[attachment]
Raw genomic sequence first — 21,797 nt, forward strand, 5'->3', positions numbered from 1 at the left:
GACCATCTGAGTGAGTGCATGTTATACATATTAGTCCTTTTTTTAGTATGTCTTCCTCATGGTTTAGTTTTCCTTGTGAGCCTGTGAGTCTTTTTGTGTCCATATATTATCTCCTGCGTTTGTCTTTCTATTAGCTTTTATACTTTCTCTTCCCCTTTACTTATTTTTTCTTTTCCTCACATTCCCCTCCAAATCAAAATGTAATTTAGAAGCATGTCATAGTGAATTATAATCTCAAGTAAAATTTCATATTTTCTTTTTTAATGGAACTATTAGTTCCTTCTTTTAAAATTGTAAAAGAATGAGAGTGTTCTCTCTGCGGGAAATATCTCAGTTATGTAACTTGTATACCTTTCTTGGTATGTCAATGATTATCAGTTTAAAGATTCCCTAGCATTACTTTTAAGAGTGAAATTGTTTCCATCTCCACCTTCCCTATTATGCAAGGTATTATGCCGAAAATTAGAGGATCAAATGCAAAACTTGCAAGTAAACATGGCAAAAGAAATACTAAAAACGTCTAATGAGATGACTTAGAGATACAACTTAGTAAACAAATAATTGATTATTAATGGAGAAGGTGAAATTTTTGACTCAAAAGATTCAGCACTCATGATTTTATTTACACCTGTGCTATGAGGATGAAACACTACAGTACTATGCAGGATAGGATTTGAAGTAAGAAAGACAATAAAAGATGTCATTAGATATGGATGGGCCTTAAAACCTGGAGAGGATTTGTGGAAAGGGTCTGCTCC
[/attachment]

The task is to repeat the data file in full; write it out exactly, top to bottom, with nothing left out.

Raw genomic sequence first — 21,797 nt, forward strand, 5'->3', positions numbered from 1 at the left:
GACCATCTGAGTGAGTGCATGTTATACATATTAGTCCTTTTTTTAGTATGTCTTCCTCATGGTTTAGTTTTCCTTGTGAGCCTGTGAGTCTTTTTGTGTCCATATATTATCTCCTGCGTTTGTCTTTCTATTAGCTTTTATACTTTCTCTTCCCCTTTACTTATTTTTTCTTTTCCTCACATTCCCCTCCAAATCAAAATGTAATTTAGAAGCATGTCATAGTGAATTATAATCTCAAGTAAAATTTCATATTTTCTTTTTTAATGGAACTATTAGTTCCTTCTTTTAAAATTGTAAAAGAATGAGAGTGTTCTCTCTGCGGGAAATATCTCAGTTATGTAACTTGTATACCTTTCTTGGTATGTCAATGATTATCAGTTTAAAGATTCCCTAGCATTACTTTTAAGAGTGAAATTGTTTCCATCTCCACCTTCCCTATTATGCAAGGTATTATGCCGAAAATTAGAGGATCAAATGCAAAACTTGCAAGTAAACATGGCAAAAGAAATACTAAAAACGTCTAATGAGATGACTTAGAGATACAACTTAGTAAACAAATAATTGATTATTAATGGAGAAGGTGAAATTTTTGACTCAAAAGATTCAGCACTCATGATTTTATTTACACCTGTGCTATGAGGATGAAACACTACAGTACTATGCAGGATAGGATTTGAAGTAAGAAAGACAATAAAAGATGTCATTAGATATGGATGGGCCTTAAAACCTGGAGAGGATTTGTGGAAAGGGTCTGCTCC